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Pacific eye surgery

3 August 2004

Only one in eight blind people accesses Pacific eye surgery

Only 12 per cent of the estimated 9000 people with seriously sight impairing cataracts in Fiji receive surgery to restore their vision. The situation is not much better in Samoa, where 15 per cent receive surgery and in Tonga it is 38 per cent. These statistics come from research undertaken last year and were reported at The Fred Hollows Foundation Pacific Eye Care Workshop in Vanuatu last month.

The research into blindness in Pacific countries was commissioned last year as part of The Fred Hollows Foundation’s Pacific Regional Program. Conducted by Ms Jacqui Ramke of the International Centre for Eyecare Education (ICEE), it was found that in the Suva area of Fiji alone there are 3841 people who have severe eyesight problems as a result of cataracts. Numbers in Samoa and Tonga are 1788 and 554 respectively.

“These statistics are alarming, but not really surprising. They mean that in the worst situations, only about one in 10 blind people actually has sight restored,” said Carmel Williams, manager of The Fred Hollows Foundation (NZ). “We have been told anecdotally by eye doctors and nurses that most blind people are not accessing the eye clinics which are all in the main cities. But it is important to get some idea of the numbers so we can design the eye programmes in the Pacific to get services out to where the people are. This research tells us we should be sending more health workers out to villages to screen people for cataracts and other eye sight problems, then helping these people get into the eye clinics.”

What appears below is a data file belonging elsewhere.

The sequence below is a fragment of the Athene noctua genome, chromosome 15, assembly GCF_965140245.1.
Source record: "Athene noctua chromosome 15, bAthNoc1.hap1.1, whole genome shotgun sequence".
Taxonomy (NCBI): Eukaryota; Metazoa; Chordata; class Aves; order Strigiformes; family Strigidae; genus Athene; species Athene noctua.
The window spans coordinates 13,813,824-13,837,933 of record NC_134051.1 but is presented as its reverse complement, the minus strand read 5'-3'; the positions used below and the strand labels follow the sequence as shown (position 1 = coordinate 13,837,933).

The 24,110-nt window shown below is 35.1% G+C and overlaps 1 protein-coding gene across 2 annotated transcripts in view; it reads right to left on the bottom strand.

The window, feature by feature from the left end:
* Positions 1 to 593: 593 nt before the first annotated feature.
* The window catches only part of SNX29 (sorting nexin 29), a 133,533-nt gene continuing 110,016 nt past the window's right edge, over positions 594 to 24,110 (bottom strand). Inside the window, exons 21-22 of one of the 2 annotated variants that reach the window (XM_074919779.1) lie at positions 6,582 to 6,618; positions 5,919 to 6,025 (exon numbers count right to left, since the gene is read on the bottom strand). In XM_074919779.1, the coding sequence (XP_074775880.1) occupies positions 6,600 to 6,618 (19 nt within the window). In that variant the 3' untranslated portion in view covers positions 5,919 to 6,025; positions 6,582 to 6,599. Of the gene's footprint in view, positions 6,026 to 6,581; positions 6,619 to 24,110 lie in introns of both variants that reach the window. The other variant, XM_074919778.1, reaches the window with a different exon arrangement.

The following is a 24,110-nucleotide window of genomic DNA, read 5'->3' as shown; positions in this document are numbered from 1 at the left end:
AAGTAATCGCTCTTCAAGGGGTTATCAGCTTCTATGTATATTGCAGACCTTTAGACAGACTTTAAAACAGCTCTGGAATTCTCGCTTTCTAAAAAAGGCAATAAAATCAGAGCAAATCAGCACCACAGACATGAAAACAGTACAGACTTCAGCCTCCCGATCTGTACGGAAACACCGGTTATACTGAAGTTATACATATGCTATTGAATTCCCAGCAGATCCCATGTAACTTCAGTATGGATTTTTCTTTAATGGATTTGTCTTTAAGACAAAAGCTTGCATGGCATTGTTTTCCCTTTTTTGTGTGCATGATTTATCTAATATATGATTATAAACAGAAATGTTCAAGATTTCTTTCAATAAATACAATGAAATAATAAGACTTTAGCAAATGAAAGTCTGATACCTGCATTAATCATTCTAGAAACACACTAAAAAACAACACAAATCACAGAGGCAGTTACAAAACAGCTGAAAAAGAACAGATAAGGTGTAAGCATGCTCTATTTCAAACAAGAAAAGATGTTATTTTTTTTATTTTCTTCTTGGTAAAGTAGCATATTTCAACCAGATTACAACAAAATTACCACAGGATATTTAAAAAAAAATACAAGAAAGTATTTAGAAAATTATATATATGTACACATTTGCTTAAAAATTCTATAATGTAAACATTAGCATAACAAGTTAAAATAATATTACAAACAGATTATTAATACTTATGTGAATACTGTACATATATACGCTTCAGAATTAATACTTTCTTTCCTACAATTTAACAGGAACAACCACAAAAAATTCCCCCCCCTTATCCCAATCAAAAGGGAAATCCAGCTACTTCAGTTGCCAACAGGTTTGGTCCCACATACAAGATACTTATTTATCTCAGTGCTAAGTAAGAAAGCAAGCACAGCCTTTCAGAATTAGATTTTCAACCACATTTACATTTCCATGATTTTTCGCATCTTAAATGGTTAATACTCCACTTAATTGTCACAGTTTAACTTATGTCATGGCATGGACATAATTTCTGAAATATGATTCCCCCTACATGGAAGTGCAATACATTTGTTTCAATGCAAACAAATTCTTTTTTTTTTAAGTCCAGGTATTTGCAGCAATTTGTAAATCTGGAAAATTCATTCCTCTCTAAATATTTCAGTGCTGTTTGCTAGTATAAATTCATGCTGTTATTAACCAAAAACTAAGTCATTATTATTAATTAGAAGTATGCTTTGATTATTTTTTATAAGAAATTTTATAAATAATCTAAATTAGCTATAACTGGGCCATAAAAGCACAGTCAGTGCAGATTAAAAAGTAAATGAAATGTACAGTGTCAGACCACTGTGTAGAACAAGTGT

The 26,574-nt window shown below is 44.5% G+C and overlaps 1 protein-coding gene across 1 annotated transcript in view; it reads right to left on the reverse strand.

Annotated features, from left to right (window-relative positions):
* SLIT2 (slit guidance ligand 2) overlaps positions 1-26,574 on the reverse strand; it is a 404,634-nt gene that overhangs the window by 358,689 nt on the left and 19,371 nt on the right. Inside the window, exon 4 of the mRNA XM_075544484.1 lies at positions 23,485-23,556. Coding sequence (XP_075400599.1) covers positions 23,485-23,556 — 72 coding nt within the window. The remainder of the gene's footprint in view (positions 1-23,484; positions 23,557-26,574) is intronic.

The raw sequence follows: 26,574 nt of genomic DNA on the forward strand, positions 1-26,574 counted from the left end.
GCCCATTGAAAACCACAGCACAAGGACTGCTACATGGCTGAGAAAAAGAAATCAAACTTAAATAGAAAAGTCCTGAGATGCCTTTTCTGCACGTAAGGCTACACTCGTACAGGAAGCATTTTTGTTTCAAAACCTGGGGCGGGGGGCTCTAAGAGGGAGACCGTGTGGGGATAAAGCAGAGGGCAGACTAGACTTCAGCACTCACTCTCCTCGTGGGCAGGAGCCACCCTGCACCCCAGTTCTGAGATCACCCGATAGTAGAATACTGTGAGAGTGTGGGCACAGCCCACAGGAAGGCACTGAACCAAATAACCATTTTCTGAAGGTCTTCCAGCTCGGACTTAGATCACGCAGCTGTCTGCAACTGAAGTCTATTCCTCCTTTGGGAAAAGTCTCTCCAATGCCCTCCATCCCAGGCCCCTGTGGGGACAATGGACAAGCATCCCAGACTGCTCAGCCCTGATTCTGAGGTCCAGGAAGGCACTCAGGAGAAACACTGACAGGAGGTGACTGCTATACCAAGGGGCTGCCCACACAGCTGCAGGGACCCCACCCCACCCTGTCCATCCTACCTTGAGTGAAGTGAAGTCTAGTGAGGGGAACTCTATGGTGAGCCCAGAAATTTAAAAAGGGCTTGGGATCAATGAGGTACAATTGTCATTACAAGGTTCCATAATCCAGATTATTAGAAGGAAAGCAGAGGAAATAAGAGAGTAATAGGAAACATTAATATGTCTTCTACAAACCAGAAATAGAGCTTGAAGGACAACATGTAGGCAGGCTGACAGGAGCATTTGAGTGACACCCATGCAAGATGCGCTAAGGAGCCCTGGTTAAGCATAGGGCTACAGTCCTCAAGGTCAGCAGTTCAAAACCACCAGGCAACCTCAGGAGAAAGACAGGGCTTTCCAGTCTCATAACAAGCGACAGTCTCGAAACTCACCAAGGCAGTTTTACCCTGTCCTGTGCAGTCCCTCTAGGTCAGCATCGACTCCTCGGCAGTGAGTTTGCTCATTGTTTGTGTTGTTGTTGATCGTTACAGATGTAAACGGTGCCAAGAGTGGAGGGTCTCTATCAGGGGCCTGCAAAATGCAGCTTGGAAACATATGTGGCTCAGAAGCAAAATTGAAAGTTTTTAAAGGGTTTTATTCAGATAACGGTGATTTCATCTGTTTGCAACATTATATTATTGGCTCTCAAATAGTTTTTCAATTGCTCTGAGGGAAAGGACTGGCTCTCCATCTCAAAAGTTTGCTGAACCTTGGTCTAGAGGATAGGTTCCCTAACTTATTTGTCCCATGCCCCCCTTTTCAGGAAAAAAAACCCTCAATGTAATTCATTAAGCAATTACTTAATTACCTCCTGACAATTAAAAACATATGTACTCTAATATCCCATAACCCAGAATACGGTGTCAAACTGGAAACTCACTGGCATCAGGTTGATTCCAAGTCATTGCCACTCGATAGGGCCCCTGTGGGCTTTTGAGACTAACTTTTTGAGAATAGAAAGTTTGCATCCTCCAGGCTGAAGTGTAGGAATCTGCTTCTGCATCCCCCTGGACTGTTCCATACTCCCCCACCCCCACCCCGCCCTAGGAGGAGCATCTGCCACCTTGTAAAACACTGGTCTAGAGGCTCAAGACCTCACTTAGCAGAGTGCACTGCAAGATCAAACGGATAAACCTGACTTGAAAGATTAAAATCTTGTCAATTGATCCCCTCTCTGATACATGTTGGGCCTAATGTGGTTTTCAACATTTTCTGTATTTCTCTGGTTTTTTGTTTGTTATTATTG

Cataracts are the leading cause of blindness in these countries, followed by the need for spectacles and then by complications of diabetes. Cataract blindness is easily reversed in a straightforward 20 minute surgical procedure which should leave most patients with very good vision.

Eye doctors from around the Pacific have formed a network, PacEYES, so they can support each other through delivery of services in each other’s countries, coordinating training opportunities and promoting the need to have better eye health facilities and trained staff.

As expertise has been increasing amongst Pacific eye doctors, they have started to provide surgical skills to other Pacific countries. Dr John Szetu, a Solomon Islander, has been managing the Fred Hollows Foundation Vanuatu program for the past four years. He travels back to the Solomons twice a year to provide surgical services to that country which has been without an eye doctor since the ethnic crisis in 2000. Eye doctors from Papua New Guinea also provide surgical services outside their own country, most recently to Nauru and the Solomon Islands. PacEYES plans over time to extend such services.

At the Vanuatu workshop Dr Szetu led the training of a different surgical technique for cataract surgery. Called small incision sutureless cataract surgery, the technique is beneficial for patients, as they recovery more quickly, and is cheaper to provide as sutures are an expensive component of traditional cataract surgery. One of the recommendations from the Pacific audit of blindness is that all eye surgeons, including those who visit from overseas countries to perform surgery, should be monitoring their surgical results. An outcome of the workshop is the commitment of PacEYES members to commence research in the region, and to standardize their reporting so that a more comprehensive pool of information about Pacific eye health is developed which will enable better planning of eye health services to meet the need for surgery and spectacles in Pacific countries.

The Fred Hollows Foundation (NZ) has been working in the Pacific since 1999, with programs covering Papua New Guinea, Vanuatu, Fiji, Samoa, Tonga and the Cook Islands. The workshop was funded in part by NZAID.

Pic caption: Dr John Szetu (centre) training Pacific eye doctors in surgical techniques at The Fred Hollows Foundation Pacific Workshop

ENDS


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